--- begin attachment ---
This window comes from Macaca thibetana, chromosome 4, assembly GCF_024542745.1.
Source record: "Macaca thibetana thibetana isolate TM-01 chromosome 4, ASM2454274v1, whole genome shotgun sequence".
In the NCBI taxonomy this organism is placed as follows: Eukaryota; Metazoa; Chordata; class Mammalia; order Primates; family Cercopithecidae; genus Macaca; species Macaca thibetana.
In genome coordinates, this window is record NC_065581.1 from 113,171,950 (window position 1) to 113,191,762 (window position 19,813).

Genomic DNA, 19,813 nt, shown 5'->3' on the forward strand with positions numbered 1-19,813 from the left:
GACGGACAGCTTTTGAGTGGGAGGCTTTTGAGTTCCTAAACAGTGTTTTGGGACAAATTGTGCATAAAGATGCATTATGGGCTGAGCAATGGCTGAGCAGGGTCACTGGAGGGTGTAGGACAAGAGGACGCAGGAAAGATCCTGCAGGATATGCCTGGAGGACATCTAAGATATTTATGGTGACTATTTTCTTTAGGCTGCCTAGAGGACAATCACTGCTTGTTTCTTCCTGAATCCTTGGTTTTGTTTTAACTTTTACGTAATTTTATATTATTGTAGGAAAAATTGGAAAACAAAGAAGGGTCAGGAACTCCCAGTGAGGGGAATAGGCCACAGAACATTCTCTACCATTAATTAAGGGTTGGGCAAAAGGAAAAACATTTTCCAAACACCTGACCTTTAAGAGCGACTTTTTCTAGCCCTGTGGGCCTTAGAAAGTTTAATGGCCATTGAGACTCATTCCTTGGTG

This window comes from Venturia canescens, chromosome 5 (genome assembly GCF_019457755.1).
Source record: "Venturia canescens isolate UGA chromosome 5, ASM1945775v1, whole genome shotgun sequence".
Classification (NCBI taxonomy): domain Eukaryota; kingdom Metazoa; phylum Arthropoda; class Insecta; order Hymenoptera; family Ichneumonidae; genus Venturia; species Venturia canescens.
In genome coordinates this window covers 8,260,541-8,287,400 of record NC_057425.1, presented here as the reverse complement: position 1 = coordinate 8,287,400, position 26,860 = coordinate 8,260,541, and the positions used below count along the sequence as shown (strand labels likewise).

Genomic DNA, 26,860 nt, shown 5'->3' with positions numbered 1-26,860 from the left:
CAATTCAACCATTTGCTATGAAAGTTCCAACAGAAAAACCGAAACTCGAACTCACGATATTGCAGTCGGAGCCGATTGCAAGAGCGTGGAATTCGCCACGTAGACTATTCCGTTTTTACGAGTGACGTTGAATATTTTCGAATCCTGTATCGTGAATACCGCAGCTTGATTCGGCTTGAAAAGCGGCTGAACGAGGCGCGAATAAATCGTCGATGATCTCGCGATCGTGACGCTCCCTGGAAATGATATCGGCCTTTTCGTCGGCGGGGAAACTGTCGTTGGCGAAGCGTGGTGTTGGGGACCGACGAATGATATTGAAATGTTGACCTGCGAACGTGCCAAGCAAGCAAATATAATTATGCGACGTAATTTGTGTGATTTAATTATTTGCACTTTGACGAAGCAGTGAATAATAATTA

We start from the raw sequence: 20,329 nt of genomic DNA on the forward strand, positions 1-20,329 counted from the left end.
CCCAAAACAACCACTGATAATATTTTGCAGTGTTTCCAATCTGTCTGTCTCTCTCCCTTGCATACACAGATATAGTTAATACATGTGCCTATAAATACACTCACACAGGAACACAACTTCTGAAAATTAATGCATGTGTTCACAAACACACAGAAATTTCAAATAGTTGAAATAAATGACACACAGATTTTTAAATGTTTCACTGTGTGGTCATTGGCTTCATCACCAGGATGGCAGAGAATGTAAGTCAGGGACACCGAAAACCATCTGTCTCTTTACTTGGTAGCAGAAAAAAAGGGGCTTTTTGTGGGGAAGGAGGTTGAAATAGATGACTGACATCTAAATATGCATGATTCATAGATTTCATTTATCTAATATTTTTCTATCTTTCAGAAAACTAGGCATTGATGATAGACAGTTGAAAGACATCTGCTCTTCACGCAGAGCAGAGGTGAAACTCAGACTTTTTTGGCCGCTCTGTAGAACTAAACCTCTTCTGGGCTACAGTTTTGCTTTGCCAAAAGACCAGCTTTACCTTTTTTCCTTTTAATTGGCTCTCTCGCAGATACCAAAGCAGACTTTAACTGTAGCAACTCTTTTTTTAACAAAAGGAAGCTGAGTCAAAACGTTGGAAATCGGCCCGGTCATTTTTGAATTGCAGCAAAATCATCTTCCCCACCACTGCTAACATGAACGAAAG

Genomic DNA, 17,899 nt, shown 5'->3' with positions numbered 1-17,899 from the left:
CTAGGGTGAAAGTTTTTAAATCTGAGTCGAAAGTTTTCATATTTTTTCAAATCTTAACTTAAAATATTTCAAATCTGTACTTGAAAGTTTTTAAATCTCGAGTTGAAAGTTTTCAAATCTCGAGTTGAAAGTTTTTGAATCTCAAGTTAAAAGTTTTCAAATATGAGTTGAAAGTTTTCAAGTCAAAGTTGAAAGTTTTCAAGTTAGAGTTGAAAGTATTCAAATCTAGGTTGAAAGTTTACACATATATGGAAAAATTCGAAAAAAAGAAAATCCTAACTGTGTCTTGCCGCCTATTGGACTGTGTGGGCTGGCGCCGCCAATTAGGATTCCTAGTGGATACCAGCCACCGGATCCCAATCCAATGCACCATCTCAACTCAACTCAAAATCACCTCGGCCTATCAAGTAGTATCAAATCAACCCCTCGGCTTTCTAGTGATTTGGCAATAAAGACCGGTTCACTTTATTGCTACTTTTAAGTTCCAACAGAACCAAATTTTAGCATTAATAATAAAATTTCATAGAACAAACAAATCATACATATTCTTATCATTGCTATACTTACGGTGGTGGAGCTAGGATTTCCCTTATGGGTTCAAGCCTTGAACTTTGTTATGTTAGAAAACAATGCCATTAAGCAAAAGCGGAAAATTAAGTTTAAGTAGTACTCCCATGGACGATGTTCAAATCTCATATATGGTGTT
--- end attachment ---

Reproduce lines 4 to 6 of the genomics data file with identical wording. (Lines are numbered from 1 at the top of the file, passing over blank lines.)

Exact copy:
In genome coordinates, this window is record NC_065581.1 from 113,171,950 (window position 1) to 113,191,762 (window position 19,813).

Genomic DNA, 19,813 nt, shown 5'->3' on the forward strand with positions numbered 1-19,813 from the left:
GACGGACAGCTTTTGAGTGGGAGGCTTTTGAGTTCCTAAACAGTGTTTTGGGACAAATTGTGCATAAAGATGCATTATGGGCTGAGCAATGGCTGAGCAGGGTCACTGGAGGGTGTAGGACAAGAGGACGCAGGAAAGATCCTGCAGGATATGCCTGGAGGACATCTAAGATATTTATGGTGACTATTTTCTTTAGGCTGCCTAGAGGACAATCACTGCTTGTTTCTTCCTGAATCCTTGGTTTTGTTTTAACTTTTACGTAATTTTATATTATTGTAGGAAAAATTGGAAAACAAAGAAGGGTCAGGAACTCCCAGTGAGGGGAATAGGCCACAGAACATTCTCTACCATTAATTAAGGGTTGGGCAAAAGGAAAAACATTTTCCAAACACCTGACCTTTAAGAGCGACTTTTTCTAGCCCTGTGGGCCTTAGAAAGTTTAATGGCCATTGAGACTCATTCCTTGGTG